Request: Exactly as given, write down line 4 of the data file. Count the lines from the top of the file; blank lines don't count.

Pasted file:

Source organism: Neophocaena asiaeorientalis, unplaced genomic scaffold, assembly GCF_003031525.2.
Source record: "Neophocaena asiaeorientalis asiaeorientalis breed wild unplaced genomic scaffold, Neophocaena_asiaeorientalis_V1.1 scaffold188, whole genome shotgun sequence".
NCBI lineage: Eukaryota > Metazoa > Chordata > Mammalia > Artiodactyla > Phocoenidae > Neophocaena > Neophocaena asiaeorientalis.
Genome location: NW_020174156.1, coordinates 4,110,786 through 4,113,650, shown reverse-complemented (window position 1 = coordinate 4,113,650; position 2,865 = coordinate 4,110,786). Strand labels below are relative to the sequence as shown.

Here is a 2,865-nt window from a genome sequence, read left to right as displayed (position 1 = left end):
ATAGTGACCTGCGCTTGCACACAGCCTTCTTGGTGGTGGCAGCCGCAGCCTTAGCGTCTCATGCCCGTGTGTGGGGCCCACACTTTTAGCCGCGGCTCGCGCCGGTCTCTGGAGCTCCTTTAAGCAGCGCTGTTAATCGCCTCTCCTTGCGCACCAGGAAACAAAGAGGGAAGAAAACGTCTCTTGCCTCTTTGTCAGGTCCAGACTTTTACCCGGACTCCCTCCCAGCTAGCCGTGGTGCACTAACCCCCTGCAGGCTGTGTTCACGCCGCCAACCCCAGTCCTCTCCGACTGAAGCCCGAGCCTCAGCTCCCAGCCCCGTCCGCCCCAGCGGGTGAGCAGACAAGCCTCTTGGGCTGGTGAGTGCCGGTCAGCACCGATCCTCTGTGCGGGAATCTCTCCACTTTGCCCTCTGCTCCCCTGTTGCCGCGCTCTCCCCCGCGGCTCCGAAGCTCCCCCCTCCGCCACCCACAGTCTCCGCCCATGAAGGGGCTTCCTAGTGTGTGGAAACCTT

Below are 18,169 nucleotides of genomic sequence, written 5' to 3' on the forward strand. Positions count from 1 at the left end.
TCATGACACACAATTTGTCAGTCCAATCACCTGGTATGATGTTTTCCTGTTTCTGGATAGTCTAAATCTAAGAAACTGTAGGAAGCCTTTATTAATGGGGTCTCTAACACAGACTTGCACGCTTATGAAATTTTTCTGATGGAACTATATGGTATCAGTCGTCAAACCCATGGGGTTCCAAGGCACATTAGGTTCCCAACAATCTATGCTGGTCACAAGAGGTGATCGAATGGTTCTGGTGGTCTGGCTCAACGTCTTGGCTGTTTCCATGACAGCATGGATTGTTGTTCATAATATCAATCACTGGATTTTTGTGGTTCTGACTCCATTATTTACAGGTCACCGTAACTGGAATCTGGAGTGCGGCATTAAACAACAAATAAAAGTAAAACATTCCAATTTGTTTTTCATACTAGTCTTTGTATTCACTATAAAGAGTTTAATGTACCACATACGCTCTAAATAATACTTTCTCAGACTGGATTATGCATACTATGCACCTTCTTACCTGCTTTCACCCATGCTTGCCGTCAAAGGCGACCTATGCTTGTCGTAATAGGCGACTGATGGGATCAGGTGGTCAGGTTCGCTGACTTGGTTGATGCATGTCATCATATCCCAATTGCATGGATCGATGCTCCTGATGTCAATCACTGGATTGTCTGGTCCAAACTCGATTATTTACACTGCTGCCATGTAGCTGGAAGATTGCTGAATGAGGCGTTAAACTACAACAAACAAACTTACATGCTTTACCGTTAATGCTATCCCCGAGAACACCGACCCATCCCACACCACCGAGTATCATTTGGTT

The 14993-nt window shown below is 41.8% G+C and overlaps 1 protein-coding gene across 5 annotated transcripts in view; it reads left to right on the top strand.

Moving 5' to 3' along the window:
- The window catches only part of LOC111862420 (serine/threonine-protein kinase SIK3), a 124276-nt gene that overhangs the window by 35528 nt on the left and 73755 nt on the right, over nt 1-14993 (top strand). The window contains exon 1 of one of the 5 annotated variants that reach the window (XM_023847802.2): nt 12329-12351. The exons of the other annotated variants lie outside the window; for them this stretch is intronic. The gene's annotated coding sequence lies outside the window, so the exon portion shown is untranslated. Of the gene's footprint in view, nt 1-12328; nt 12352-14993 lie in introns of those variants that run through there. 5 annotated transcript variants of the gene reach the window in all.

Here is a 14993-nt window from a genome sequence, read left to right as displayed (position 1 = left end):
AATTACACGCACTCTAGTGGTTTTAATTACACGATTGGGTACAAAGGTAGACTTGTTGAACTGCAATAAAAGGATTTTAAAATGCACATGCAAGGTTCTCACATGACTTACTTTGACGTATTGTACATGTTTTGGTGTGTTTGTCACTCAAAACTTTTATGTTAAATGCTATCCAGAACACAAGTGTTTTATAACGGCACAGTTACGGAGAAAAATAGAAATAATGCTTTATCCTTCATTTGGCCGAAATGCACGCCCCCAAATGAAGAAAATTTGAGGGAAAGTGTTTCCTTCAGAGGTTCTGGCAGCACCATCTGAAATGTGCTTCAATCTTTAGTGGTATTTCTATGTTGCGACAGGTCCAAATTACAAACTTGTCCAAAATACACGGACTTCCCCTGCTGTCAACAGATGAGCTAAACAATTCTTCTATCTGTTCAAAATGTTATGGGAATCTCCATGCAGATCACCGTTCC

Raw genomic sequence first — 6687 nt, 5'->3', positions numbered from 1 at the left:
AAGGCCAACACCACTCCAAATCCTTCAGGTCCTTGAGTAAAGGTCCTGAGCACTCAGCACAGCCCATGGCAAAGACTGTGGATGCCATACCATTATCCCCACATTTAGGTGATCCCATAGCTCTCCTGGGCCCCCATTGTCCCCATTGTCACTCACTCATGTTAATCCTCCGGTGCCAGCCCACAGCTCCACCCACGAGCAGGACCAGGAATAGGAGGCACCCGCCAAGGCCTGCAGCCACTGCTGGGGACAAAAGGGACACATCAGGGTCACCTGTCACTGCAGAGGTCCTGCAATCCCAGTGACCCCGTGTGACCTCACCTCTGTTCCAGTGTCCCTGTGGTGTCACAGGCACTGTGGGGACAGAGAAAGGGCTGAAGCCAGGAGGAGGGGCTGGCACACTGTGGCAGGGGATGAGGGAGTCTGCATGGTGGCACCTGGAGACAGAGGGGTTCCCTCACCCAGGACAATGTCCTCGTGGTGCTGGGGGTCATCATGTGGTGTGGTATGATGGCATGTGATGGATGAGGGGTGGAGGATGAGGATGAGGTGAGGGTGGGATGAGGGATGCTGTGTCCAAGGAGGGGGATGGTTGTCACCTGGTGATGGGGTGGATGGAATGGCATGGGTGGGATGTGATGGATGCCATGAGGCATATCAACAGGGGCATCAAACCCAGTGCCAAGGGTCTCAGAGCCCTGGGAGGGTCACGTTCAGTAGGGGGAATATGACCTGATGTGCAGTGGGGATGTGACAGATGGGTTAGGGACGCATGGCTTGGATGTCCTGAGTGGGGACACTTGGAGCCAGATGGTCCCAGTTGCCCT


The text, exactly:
Genome location: NW_020174156.1, coordinates 4,110,786 through 4,113,650, shown reverse-complemented (window position 1 = coordinate 4,113,650; position 2,865 = coordinate 4,110,786). Strand labels below are relative to the sequence as shown.